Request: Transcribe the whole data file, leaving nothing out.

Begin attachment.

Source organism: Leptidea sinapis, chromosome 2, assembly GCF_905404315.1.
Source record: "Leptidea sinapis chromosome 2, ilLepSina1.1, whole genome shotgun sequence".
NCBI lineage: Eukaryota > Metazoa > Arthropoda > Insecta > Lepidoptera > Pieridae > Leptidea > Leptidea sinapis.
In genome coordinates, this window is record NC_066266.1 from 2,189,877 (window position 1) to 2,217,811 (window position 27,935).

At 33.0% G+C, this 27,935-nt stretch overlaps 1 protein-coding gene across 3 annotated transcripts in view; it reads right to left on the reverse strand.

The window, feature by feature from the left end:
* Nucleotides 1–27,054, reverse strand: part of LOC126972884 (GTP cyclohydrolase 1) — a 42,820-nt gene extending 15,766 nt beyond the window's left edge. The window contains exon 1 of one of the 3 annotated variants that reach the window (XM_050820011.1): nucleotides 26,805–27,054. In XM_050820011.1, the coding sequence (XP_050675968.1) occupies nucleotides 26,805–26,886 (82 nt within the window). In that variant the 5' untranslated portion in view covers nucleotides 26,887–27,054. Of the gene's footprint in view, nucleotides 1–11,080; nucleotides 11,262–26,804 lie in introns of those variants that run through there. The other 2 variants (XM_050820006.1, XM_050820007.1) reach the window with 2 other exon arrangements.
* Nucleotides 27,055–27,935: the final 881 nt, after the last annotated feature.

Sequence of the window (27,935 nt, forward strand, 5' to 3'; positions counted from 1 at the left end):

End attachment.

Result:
Source organism: Leptidea sinapis, chromosome 2, assembly GCF_905404315.1.
Source record: "Leptidea sinapis chromosome 2, ilLepSina1.1, whole genome shotgun sequence".
NCBI lineage: Eukaryota > Metazoa > Arthropoda > Insecta > Lepidoptera > Pieridae > Leptidea > Leptidea sinapis.
In genome coordinates, this window is record NC_066266.1 from 2,189,877 (window position 1) to 2,217,811 (window position 27,935).

At 33.0% G+C, this 27,935-nt stretch overlaps 1 protein-coding gene across 3 annotated transcripts in view; it reads right to left on the reverse strand.

The window, feature by feature from the left end:
* Nucleotides 1–27,054, reverse strand: part of LOC126972884 (GTP cyclohydrolase 1) — a 42,820-nt gene extending 15,766 nt beyond the window's left edge. The window contains exon 1 of one of the 3 annotated variants that reach the window (XM_050820011.1): nucleotides 26,805–27,054. In XM_050820011.1, the coding sequence (XP_050675968.1) occupies nucleotides 26,805–26,886 (82 nt within the window). In that variant the 5' untranslated portion in view covers nucleotides 26,887–27,054. Of the gene's footprint in view, nucleotides 1–11,080; nucleotides 11,262–26,804 lie in introns of those variants that run through there. The other 2 variants (XM_050820006.1, XM_050820007.1) reach the window with 2 other exon arrangements.
* Nucleotides 27,055–27,935: the final 881 nt, after the last annotated feature.

Sequence of the window (27,935 nt, forward strand, 5' to 3'; positions counted from 1 at the left end):